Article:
The first round is in the books, and the Spurs are no more (for now). There have been a lot of micro-level observations about the Mavs’ play and their responses to the Spurs’ specific strategies, but it’s about time that we make a good, honest appraisal of where this team is.
- The Mavs have some fight in them. In the regular season, the Mavs could gut it out with contenders one night and then blow one against Milwaukee another. But we’ve seen a completely different look from the team in the last five games (well, four of the last five games). Where the old Mavs would roll over and hit the snooze button, the new Mavs leap out of bed fully energized and karate chop the alarm clock in half. They’ve been able to leap gaudy offensive efficiency numbers in a single bound, and their defense has been passable enough to secure wins. Tony Parker and Tim Duncan took their turns going on mini-runs in this series, and the Mavs built on the resilency they showed in the final games of the regular season and fought back. Call it experience, call it better offensive execution, or call it mental fortitude, but when the Mavs get hit they’re hitting back. That’s pretty huge progress from a squad that tended to fold like origami when faced with the slightest coercion a few months ago.
- The Mavs are not an elite defensive team, but they’re also not a bad one. They currently rank 8th among playoff teams in defensive efficiency at 102.9, which for comparison’s sake would have ranked 7th in the regular season. They’re notably better than Houston (104.0), one of the best defensive teams in the playoffs. The sample size is hideously small, but there is a pretty big piece of anecdotal evidence that goes in the Mavs’ favor: against the Spurs, the Mavs were able to stop the Spurs from doing what they wanted to do. Poppovich wants to use Tony Parker and Tim Duncan as a mechanism to open up three point shooters, which can kill teams from the corners. Parker and Duncan are obviously still big-time contributors, but San Antonio’s offensive strategy hinges on those shooters. I’d be lying if I said the Mavs completely took away that strategy. Parker’s deep penetration still allowed plenty of open looks. But as the series went on and the team resigned itself to the fact that Tony Parker’s going to be able to get his, the approach shifted. Kidd and Barea began playing the angles, hoping to limit Parker and funnel him into the help rather than stop him. And on the perimeter, Josh Howard, Jason Terry, and even Dirk were locked in place on the shooters, either expecting the kick-out or rotating perfectly. The defensive rotations and shot contesting in Game 5 was some of the best we’ve seen from the Mavs all season. Don’t discount that, especially when this offense only needs a little breathing room to win.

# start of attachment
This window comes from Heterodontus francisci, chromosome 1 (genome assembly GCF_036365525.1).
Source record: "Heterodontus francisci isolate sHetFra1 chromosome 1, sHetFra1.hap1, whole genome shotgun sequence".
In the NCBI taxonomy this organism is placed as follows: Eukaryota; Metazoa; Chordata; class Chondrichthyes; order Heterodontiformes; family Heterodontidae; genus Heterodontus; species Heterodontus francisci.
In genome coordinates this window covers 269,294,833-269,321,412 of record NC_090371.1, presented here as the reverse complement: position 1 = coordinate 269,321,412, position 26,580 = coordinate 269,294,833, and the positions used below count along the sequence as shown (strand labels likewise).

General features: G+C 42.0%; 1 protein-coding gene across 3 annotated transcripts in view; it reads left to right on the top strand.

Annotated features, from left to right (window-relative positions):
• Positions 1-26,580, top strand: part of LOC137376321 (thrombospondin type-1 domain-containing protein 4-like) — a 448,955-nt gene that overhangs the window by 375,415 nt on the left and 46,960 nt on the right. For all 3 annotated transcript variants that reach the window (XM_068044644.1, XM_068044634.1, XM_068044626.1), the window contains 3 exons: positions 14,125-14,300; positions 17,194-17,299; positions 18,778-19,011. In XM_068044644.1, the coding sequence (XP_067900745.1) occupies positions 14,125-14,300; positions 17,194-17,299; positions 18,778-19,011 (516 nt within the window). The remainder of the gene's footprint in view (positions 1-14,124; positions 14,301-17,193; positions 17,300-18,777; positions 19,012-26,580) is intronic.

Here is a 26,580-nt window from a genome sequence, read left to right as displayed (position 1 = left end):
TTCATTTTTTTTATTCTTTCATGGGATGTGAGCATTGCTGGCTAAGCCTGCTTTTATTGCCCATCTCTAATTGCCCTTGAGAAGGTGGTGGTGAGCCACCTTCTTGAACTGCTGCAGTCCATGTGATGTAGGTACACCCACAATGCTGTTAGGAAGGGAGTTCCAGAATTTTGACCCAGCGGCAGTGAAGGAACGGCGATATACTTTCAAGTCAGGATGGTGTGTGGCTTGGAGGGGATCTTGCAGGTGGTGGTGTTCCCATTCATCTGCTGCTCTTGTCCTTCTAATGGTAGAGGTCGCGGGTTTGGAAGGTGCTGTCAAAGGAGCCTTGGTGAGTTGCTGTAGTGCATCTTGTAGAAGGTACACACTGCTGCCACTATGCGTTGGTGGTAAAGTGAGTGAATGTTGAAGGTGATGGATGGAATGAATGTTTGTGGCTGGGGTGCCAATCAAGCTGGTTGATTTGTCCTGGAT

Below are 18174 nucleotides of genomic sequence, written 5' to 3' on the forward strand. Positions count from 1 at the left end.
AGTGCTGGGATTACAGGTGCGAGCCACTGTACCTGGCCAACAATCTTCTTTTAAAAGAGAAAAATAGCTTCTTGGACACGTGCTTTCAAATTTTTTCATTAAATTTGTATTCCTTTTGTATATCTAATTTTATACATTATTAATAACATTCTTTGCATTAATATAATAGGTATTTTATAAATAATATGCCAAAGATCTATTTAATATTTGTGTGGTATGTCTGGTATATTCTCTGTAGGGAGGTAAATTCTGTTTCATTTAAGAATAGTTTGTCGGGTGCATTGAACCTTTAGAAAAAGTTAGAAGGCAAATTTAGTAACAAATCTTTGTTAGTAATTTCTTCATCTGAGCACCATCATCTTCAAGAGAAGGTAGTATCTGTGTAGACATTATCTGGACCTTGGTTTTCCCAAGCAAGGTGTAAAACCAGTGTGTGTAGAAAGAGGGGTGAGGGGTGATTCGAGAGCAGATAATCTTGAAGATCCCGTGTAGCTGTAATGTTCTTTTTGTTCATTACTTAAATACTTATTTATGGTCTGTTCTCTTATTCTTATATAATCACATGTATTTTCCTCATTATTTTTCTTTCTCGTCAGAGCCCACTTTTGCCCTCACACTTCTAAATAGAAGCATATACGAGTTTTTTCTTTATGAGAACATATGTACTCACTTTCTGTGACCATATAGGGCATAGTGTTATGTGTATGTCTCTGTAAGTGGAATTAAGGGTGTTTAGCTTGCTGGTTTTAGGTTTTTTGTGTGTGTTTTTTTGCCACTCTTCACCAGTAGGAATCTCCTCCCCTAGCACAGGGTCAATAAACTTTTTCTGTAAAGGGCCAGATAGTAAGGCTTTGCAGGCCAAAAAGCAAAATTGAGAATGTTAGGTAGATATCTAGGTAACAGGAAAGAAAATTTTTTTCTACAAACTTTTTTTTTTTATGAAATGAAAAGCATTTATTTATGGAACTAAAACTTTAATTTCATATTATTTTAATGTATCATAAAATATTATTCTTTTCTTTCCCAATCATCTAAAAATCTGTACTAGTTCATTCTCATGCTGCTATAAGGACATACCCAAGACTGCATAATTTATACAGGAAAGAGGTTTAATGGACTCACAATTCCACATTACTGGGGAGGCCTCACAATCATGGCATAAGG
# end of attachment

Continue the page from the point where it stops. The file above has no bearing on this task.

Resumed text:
- Josh Howard is back. We all had our fingers crossed that throwback Josh wasn’t a mirage, and we lucked out. Frankly, he deserves a post all to himself, and he’s going to get one. But for now, it’s worth noting that there are four players that are legitimate stars on this team, even if the stat sheet isn’t in their favor every night.
- The bench seems deeper than ever, and the mob is ready to contribute in a big way. J.J. Barea was pegged as a potential X-factor for the Spurs series, but Brandon Bass’ and Ryan Hollins’ contributions were nearly as valuable. The ability to throw a variety of defensive looks at Tim Duncan to keep him on his toes while also having a safety net for Erick Dampier’s foul trouble was indispensible. James Singleton has been lost in the shuffle of Josh Howard’s return, but he could be a piece of the puzzle to defend Carmelo Anthony (supposing Denver guts out another win). The success of Barea and Bass make stopping the offense that much more difficult, and they’ve eased the burden on the big guns by playing smart, gutsy basketball. Plus, Antoine Wright was a non-factor in the last series, but he’ll be an important defensive piece in a series against either the Nuggets or Hornets. At various points throughout the season, I’ve worried that a bench consisting of Barea, Hollins, Bass, and Singleton was akin to loading up your pistol with peanuts when you ran out of bullets. Not only did they each prove me wrong individually, but on the whole this bench is stronger than I’ve given them credit for.
- Blocking out a star won’t stop its light from shining through. The bench was so successful in part because of all the attention Dirk and JET received. The Spurs were clearly ready to let Kidd, Josh, and the rest of the bunch decide the fate of this series, but those open shots and clear drives don’t happen unless Terry is getting trapped on the wing or Dirk is doubled at the free throw line. Both of their shot attempts were down, but their floor presence was unmistakable. Dirk showed off his much-improved passing game, and both he and Terry patiently waited out the defense. Yet even with both shooting significantly fewer shots, the Mavs’ offense looked unstoppable at times. The ball is moving to the open man, the turnover rate is as impressive as ever, and Dirk and JET are still making their mark despite their point totals. Don’t get me wrong, I’d still openly weep when Dirk goes for 50, but every time he makes a bullet pass to a cutter, an adorable little angel puppy gets its wings. Aww.